ILNews

Text messages must be separately authenticated

Back to TopCommentsE-mailPrintBookmark and Share

In a matter of first impression, the Indiana Court of Appeals determined text messages are subject to separate authentication before being admitted into evidence, much like the authentication process that data saved in a computer must undergo before being admitted.

In Darby L. Hape v. State of Indiana, No. 63A01-0804-CR-175, Darby Hape was convicted of felony possession of methamphetamine with intent to deliver, felony resisting law enforcement, and was found to be a habitual offender. After his convictions, he discovered that during deliberations, the jury was able to turn on one of his cell phones, which had been admitted into evidence, and see text messages, including one from "Brett." The text messages weren't introduced as evidence during the trial. Hape claimed that exposure required a correction of error and permission to poll the jury regarding the prejudicial impact of the text message on its deliberations. The trial court denied his motion.

The appellate court upheld the denial of Hape's motion to poll the jury because the text messages didn't constitute extraneous prejudicial information and he didn't meet his burden under Indiana Evidence Rule 606(b) in attempting to impeach the jury verdict with testimony about the messages, wrote Judge Nancy Vaidik.

The text messages are intrinsic to the cell phone and the jury discovered the text messages by turning on the phone that was admitted into evidence. Turning on the phone didn't constitute an extrajudicial experiment that impermissibly exposed the jury to extraneous information, wrote Judge Vaidik.

The appellate court determined the Confrontation Clause doesn't bar the text messages from "Brett" on the phone because they are not testimonial, wrote the judge. There aren't any Indiana cases involving authentication of text messages generated and stored in cell phones, but the Court of Appeals ruled the text messages should be subject to the same authentication requirement of data saved in a computer before it can be admitted into evidence.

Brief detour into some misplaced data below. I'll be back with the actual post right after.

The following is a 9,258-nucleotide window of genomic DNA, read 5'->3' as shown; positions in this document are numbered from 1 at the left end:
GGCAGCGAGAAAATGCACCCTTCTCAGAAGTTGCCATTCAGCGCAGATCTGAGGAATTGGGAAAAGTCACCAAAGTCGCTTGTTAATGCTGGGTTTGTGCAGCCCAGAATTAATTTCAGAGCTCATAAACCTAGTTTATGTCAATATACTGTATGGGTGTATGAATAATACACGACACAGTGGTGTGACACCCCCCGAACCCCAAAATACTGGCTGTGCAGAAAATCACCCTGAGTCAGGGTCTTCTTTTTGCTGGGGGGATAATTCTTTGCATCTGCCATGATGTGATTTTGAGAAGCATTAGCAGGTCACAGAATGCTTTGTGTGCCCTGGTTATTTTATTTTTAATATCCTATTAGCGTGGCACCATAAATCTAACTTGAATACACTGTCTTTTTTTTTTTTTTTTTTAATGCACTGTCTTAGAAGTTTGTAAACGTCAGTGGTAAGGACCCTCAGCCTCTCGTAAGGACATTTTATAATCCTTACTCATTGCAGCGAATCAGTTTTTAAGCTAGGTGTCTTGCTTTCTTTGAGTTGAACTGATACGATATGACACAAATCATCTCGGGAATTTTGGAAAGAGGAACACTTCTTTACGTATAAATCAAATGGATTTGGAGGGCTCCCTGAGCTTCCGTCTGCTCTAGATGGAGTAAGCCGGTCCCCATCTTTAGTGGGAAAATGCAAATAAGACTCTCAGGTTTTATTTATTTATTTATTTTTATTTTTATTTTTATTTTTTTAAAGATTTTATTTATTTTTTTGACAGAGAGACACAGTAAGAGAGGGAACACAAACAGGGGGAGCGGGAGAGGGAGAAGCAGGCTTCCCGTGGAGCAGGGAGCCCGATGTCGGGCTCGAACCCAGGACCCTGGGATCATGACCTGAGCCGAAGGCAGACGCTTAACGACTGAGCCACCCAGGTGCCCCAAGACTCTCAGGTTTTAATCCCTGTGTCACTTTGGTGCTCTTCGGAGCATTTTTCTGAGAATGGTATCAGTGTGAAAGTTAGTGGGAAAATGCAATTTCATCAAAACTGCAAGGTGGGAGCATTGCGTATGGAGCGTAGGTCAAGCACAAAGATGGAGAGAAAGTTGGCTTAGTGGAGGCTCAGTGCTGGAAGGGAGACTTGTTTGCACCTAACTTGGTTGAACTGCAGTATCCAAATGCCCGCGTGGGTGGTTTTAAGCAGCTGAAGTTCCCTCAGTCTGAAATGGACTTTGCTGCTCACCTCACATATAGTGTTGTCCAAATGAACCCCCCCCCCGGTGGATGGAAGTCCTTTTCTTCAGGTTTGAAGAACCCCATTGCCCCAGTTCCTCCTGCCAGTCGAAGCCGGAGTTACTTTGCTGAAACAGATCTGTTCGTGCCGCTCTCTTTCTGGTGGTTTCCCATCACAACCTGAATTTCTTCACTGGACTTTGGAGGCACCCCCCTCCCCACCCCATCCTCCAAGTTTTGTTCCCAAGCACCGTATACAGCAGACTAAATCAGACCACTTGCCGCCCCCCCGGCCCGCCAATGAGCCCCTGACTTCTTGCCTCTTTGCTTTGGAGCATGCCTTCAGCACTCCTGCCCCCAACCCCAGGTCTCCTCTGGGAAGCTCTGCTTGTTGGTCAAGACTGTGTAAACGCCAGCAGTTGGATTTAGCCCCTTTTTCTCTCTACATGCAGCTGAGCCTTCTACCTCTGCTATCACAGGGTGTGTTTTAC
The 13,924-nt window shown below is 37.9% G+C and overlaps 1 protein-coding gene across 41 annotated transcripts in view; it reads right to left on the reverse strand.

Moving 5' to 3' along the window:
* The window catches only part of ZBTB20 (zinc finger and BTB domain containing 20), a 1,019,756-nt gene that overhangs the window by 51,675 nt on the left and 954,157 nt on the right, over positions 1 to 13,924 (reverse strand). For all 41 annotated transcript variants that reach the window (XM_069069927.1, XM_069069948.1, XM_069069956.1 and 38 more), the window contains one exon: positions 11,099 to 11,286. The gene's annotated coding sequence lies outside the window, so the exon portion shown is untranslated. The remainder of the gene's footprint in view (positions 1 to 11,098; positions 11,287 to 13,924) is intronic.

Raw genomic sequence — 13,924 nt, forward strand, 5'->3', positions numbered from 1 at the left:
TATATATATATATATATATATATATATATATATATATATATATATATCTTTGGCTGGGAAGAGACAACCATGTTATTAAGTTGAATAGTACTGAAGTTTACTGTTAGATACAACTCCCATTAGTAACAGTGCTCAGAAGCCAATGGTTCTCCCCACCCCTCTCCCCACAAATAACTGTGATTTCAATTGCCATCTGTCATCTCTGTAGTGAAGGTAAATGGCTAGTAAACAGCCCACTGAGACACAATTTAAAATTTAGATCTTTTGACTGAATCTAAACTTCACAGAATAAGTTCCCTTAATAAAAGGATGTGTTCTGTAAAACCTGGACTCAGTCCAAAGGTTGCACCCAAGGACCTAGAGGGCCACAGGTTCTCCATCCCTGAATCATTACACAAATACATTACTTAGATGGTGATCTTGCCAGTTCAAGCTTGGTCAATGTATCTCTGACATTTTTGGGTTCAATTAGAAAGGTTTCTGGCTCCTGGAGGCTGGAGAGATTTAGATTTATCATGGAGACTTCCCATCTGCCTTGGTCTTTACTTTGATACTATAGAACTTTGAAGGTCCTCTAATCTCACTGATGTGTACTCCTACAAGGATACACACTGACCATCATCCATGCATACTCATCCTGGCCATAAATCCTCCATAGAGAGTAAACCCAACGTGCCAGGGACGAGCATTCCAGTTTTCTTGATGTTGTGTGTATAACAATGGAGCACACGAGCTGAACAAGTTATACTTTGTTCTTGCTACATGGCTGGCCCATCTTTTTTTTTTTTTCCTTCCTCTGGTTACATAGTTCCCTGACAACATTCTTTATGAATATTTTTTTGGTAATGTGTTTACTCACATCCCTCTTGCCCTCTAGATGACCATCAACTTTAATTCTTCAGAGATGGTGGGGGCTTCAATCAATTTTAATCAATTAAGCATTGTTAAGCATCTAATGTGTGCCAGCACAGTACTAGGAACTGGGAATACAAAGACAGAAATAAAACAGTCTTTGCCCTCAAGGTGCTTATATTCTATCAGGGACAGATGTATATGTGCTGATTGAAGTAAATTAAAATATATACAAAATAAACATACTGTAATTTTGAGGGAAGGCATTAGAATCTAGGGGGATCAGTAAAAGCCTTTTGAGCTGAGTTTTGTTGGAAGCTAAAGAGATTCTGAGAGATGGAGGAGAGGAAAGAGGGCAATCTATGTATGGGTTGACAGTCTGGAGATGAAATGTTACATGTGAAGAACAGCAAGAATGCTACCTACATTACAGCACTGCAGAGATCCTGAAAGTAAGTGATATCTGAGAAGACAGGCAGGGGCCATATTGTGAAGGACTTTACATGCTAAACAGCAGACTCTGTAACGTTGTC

"Even though we have determined that a text message stored in a cellular telephone is intrinsic to the telephone, a proponent may offer the substance of the text message for an evidentiary purpose unique from the purpose served by the telephone itself. Rather, in such cases, the text message must be separately authenticated pursuant to Indiana Evidence Rule 901(a)," Judge Vaidik wrote.

Even though the jury saw the text messages without proper authentication, it didn't rise to the level of fundamental error because the jury's exposure was harmless. The evidence against Hape is strong and compelling without the text messages, she wrote.

The Court of Appeals affirmed Hape's convictions but reversed his adjudication as a habitual offender for lack of sufficient evidence and his corresponding 30-year sentence enhancement. The matter is remanded to the trial court to issue a new sentencing order not inconsistent with the opinion.

ADVERTISEMENT

Post a comment to this story

COMMENTS POLICY
We reserve the right to remove any post that we feel is obscene, profane, vulgar, racist, sexually explicit, abusive, or hateful.
 
You are legally responsible for what you post and your anonymity is not guaranteed.
 
Posts that insult, defame, threaten, harass or abuse other readers or people mentioned in Indiana Lawyer editorial content are also subject to removal. Please respect the privacy of individuals and refrain from posting personal information.